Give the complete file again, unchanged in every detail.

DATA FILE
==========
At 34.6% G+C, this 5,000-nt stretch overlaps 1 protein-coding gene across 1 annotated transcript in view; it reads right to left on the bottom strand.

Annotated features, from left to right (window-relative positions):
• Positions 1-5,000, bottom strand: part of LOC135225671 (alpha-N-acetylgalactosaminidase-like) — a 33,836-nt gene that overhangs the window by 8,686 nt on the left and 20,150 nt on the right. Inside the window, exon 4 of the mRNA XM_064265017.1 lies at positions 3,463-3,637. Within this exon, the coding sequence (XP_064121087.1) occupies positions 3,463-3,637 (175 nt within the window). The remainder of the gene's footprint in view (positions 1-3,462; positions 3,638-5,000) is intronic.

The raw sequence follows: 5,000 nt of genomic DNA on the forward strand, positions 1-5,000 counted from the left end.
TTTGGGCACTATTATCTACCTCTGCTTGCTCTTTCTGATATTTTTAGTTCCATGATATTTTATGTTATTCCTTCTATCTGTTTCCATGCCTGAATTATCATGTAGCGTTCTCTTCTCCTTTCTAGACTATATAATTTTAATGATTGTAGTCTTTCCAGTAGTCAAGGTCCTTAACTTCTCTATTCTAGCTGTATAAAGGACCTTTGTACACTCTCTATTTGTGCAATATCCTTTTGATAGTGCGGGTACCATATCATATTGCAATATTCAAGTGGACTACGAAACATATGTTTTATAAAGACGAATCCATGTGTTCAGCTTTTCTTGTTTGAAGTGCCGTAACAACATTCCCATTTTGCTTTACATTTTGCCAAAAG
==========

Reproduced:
At 34.6% G+C, this 5,000-nt stretch overlaps 1 protein-coding gene across 1 annotated transcript in view; it reads right to left on the bottom strand.

Annotated features, from left to right (window-relative positions):
• Positions 1-5,000, bottom strand: part of LOC135225671 (alpha-N-acetylgalactosaminidase-like) — a 33,836-nt gene that overhangs the window by 8,686 nt on the left and 20,150 nt on the right. Inside the window, exon 4 of the mRNA XM_064265017.1 lies at positions 3,463-3,637. Within this exon, the coding sequence (XP_064121087.1) occupies positions 3,463-3,637 (175 nt within the window). The remainder of the gene's footprint in view (positions 1-3,462; positions 3,638-5,000) is intronic.

The raw sequence follows: 5,000 nt of genomic DNA on the forward strand, positions 1-5,000 counted from the left end.
TTTGGGCACTATTATCTACCTCTGCTTGCTCTTTCTGATATTTTTAGTTCCATGATATTTTATGTTATTCCTTCTATCTGTTTCCATGCCTGAATTATCATGTAGCGTTCTCTTCTCCTTTCTAGACTATATAATTTTAATGATTGTAGTCTTTCCAGTAGTCAAGGTCCTTAACTTCTCTATTCTAGCTGTATAAAGGACCTTTGTACACTCTCTATTTGTGCAATATCCTTTTGATAGTGCGGGTACCATATCATATTGCAATATTCAAGTGGACTACGAAACATATGTTTTATAAAGACGAATCCATGTGTTCAGCTTTTCTTGTTTGAAGTGCCGTAACAACATTCCCATTTTGCTTTACATTTTGCCAAAAG